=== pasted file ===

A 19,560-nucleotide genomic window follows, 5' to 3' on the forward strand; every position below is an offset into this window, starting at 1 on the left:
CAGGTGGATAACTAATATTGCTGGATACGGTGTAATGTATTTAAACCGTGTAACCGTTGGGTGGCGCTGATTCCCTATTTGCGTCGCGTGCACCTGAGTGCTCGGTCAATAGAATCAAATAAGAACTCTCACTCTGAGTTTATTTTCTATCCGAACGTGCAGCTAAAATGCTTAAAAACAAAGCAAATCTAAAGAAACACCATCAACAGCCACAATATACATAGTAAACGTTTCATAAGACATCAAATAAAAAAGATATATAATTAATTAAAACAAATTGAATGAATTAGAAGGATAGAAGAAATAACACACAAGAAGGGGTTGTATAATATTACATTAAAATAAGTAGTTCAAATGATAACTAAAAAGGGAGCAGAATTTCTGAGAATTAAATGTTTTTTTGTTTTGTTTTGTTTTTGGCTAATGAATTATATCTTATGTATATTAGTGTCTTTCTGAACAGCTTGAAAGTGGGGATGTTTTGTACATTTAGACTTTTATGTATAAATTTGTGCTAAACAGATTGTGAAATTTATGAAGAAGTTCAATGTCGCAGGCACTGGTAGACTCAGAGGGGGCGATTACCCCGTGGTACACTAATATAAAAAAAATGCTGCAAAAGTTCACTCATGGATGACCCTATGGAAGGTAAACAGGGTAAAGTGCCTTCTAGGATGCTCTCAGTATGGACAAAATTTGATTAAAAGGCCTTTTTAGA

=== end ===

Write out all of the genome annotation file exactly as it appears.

A 19,560-nucleotide genomic window follows, 5' to 3' on the forward strand; every position below is an offset into this window, starting at 1 on the left:
CAGGTGGATAACTAATATTGCTGGATACGGTGTAATGTATTTAAACCGTGTAACCGTTGGGTGGCGCTGATTCCCTATTTGCGTCGCGTGCACCTGAGTGCTCGGTCAATAGAATCAAATAAGAACTCTCACTCTGAGTTTATTTTCTATCCGAACGTGCAGCTAAAATGCTTAAAAACAAAGCAAATCTAAAGAAACACCATCAACAGCCACAATATACATAGTAAACGTTTCATAAGACATCAAATAAAAAAGATATATAATTAATTAAAACAAATTGAATGAATTAGAAGGATAGAAGAAATAACACACAAGAAGGGGTTGTATAATATTACATTAAAATAAGTAGTTCAAATGATAACTAAAAAGGGAGCAGAATTTCTGAGAATTAAATGTTTTTTTGTTTTGTTTTGTTTTTGGCTAATGAATTATATCTTATGTATATTAGTGTCTTTCTGAACAGCTTGAAAGTGGGGATGTTTTGTACATTTAGACTTTTATGTATAAATTTGTGCTAAACAGATTGTGAAATTTATGAAGAAGTTCAATGTCGCAGGCACTGGTAGACTCAGAGGGGGCGATTACCCCGTGGTACACTAATATAAAAAAAATGCTGCAAAAGTTCACTCATGGATGACCCTATGGAAGGTAAACAGGGTAAAGTGCCTTCTAGGATGCTCTCAGTATGGACAAAATTTGATTAAAAGGCCTTTTTAGA